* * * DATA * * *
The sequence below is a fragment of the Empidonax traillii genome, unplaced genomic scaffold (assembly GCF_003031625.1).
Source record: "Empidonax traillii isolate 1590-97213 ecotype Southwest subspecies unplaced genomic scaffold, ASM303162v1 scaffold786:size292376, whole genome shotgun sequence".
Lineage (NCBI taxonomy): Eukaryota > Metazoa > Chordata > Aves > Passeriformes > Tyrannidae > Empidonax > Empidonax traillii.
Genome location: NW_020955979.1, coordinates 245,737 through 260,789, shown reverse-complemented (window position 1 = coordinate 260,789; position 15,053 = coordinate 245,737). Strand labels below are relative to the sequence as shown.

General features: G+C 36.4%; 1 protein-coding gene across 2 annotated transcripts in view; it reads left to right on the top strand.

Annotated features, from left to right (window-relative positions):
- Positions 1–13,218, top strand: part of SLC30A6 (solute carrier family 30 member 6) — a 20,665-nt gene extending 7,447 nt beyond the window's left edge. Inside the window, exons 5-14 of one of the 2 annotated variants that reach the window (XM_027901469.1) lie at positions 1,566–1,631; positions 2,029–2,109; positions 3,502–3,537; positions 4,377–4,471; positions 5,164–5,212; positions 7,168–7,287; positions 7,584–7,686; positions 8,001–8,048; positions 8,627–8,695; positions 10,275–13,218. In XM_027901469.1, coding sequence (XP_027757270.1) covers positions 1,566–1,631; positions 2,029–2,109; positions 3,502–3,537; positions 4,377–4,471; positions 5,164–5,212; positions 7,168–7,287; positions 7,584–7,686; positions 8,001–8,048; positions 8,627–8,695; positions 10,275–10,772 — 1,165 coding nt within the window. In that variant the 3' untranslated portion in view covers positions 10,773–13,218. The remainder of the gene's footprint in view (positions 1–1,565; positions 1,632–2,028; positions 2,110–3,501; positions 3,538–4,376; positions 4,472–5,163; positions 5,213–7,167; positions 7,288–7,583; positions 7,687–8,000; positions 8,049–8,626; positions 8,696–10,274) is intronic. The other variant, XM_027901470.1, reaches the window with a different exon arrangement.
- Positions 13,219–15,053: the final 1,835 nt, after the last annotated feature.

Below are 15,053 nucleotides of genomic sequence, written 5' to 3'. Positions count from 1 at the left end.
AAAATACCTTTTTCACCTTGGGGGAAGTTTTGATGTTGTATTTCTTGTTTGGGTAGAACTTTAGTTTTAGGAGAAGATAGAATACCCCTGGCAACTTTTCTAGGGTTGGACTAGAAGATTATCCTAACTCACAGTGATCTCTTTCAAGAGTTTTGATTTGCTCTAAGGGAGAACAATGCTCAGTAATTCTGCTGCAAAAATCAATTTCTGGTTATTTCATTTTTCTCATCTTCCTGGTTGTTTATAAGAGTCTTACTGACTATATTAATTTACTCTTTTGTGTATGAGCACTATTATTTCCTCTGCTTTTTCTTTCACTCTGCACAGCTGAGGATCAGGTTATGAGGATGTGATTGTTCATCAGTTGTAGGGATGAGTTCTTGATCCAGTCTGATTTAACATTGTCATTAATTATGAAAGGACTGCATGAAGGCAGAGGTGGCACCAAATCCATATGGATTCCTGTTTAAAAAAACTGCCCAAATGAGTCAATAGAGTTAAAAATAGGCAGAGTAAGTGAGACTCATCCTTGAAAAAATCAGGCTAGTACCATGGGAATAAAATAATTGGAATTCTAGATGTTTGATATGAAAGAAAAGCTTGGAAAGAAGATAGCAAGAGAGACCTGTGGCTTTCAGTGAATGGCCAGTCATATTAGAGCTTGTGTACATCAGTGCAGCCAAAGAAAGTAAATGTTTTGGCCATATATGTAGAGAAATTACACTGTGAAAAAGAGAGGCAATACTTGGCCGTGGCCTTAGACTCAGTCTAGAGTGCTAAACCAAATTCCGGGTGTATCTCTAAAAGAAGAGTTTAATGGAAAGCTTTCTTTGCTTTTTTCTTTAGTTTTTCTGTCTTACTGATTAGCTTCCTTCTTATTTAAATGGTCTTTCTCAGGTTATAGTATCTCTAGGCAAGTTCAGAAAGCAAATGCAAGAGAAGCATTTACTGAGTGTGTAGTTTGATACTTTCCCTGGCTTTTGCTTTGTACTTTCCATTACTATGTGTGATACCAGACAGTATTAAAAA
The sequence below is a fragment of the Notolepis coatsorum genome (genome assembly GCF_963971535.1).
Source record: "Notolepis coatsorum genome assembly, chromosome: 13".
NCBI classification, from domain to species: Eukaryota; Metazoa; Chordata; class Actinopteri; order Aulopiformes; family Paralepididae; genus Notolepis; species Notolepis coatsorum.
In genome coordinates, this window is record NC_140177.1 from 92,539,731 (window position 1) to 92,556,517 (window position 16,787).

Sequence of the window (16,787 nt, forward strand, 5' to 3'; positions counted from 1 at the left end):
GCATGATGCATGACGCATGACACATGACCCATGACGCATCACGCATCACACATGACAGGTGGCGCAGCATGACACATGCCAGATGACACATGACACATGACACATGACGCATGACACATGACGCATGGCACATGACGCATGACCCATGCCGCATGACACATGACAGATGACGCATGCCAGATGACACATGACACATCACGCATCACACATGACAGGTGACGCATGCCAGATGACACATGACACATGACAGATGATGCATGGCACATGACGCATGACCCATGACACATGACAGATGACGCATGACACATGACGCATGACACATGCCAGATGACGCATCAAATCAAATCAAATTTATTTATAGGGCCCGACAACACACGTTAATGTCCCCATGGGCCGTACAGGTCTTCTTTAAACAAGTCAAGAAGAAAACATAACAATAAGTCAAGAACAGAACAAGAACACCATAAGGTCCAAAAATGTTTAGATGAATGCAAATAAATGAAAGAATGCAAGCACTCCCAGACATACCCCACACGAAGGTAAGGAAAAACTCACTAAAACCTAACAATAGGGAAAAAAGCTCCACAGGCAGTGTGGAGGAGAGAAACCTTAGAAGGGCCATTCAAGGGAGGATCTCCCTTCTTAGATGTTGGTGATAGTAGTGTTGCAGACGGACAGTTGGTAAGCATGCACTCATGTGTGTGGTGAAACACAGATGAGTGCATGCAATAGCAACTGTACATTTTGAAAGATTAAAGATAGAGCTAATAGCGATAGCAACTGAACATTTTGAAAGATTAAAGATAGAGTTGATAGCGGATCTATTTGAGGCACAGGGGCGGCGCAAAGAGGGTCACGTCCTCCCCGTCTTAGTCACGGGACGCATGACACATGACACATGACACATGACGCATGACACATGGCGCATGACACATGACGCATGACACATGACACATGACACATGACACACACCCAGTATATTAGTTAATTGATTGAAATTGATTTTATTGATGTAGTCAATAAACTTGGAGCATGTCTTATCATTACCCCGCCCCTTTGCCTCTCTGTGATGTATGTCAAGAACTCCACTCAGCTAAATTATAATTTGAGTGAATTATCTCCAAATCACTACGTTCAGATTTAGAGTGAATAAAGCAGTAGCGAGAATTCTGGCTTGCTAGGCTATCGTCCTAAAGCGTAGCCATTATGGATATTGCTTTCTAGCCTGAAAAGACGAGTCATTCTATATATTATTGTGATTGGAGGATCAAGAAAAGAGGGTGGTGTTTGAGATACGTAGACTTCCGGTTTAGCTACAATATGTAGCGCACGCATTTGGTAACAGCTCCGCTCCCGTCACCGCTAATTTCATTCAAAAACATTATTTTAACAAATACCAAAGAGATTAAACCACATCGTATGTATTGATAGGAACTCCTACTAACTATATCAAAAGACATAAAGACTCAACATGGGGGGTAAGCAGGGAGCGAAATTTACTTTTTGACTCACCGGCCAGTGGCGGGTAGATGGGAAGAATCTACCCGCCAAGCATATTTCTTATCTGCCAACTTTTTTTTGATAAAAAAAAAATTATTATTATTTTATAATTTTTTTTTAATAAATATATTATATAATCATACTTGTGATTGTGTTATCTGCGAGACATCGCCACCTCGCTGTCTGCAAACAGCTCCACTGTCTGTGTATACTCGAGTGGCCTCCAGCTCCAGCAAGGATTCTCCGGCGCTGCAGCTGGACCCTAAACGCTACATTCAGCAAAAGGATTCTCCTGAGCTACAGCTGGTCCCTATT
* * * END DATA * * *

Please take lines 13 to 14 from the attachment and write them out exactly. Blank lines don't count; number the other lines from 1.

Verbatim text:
NCBI classification, from domain to species: Eukaryota; Metazoa; Chordata; class Actinopteri; order Aulopiformes; family Paralepididae; genus Notolepis; species Notolepis coatsorum.
In genome coordinates, this window is record NC_140177.1 from 92,539,731 (window position 1) to 92,556,517 (window position 16,787).